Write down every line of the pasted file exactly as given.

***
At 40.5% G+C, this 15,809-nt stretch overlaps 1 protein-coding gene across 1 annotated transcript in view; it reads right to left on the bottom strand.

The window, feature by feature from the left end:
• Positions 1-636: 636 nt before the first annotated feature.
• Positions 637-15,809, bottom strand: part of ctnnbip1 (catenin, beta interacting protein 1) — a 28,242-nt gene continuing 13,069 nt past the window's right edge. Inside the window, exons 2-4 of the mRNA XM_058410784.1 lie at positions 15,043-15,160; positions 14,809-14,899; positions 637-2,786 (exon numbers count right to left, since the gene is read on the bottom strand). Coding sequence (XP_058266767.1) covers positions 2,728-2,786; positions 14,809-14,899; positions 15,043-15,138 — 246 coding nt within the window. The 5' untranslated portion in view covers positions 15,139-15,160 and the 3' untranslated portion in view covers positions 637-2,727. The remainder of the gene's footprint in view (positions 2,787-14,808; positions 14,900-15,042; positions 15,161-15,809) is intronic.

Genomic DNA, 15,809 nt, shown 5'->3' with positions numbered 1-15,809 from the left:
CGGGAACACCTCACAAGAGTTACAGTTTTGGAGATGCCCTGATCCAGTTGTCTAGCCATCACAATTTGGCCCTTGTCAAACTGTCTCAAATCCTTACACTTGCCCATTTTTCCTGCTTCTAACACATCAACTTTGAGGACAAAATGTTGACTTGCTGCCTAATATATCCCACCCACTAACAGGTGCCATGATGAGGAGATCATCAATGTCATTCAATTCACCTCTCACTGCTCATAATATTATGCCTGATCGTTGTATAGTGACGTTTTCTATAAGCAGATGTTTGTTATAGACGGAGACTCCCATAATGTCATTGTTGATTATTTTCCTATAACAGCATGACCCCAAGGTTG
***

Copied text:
At 40.5% G+C, this 15,809-nt stretch overlaps 1 protein-coding gene across 1 annotated transcript in view; it reads right to left on the bottom strand.

The window, feature by feature from the left end:
• Positions 1-636: 636 nt before the first annotated feature.
• Positions 637-15,809, bottom strand: part of ctnnbip1 (catenin, beta interacting protein 1) — a 28,242-nt gene continuing 13,069 nt past the window's right edge. Inside the window, exons 2-4 of the mRNA XM_058410784.1 lie at positions 15,043-15,160; positions 14,809-14,899; positions 637-2,786 (exon numbers count right to left, since the gene is read on the bottom strand). Coding sequence (XP_058266767.1) covers positions 2,728-2,786; positions 14,809-14,899; positions 15,043-15,138 — 246 coding nt within the window. The 5' untranslated portion in view covers positions 15,139-15,160 and the 3' untranslated portion in view covers positions 637-2,727. The remainder of the gene's footprint in view (positions 2,787-14,808; positions 14,900-15,042; positions 15,161-15,809) is intronic.

Genomic DNA, 15,809 nt, shown 5'->3' with positions numbered 1-15,809 from the left:
CGGGAACACCTCACAAGAGTTACAGTTTTGGAGATGCCCTGATCCAGTTGTCTAGCCATCACAATTTGGCCCTTGTCAAACTGTCTCAAATCCTTACACTTGCCCATTTTTCCTGCTTCTAACACATCAACTTTGAGGACAAAATGTTGACTTGCTGCCTAATATATCCCACCCACTAACAGGTGCCATGATGAGGAGATCATCAATGTCATTCAATTCACCTCTCACTGCTCATAATATTATGCCTGATCGTTGTATAGTGACGTTTTCTATAAGCAGATGTTTGTTATAGACGGAGACTCCCATAATGTCATTGTTGATTATTTTCCTATAACAGCATGACCCCAAGGTTG